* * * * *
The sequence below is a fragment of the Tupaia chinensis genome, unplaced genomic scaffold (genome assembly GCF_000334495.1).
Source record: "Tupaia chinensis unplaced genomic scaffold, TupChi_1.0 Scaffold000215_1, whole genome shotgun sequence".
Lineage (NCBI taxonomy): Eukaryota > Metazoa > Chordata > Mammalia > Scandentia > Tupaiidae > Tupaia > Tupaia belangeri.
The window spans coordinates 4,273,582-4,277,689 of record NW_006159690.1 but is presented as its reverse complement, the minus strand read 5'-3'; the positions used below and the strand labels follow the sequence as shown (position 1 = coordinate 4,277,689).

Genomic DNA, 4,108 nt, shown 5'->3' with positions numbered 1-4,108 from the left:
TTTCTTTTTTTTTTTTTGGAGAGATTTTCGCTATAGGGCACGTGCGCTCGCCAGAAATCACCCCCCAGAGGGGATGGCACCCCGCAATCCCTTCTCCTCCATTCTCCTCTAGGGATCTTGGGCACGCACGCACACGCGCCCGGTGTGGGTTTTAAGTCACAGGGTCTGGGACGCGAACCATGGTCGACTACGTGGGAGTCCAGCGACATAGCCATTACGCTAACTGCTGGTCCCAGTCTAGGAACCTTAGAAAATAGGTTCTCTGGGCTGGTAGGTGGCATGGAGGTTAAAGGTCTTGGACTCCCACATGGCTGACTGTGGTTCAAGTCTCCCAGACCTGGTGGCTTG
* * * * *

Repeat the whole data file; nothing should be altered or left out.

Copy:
The sequence below is a fragment of the Tupaia chinensis genome, unplaced genomic scaffold (genome assembly GCF_000334495.1).
Source record: "Tupaia chinensis unplaced genomic scaffold, TupChi_1.0 Scaffold000215_1, whole genome shotgun sequence".
Lineage (NCBI taxonomy): Eukaryota > Metazoa > Chordata > Mammalia > Scandentia > Tupaiidae > Tupaia > Tupaia belangeri.
The window spans coordinates 4,273,582-4,277,689 of record NW_006159690.1 but is presented as its reverse complement, the minus strand read 5'-3'; the positions used below and the strand labels follow the sequence as shown (position 1 = coordinate 4,277,689).

Genomic DNA, 4,108 nt, shown 5'->3' with positions numbered 1-4,108 from the left:
TTTCTTTTTTTTTTTTTGGAGAGATTTTCGCTATAGGGCACGTGCGCTCGCCAGAAATCACCCCCCAGAGGGGATGGCACCCCGCAATCCCTTCTCCTCCATTCTCCTCTAGGGATCTTGGGCACGCACGCACACGCGCCCGGTGTGGGTTTTAAGTCACAGGGTCTGGGACGCGAACCATGGTCGACTACGTGGGAGTCCAGCGACATAGCCATTACGCTAACTGCTGGTCCCAGTCTAGGAACCTTAGAAAATAGGTTCTCTGGGCTGGTAGGTGGCATGGAGGTTAAAGGTCTTGGACTCCCACATGGCTGACTGTGGTTCAAGTCTCCCAGACCTGGTGGCTTG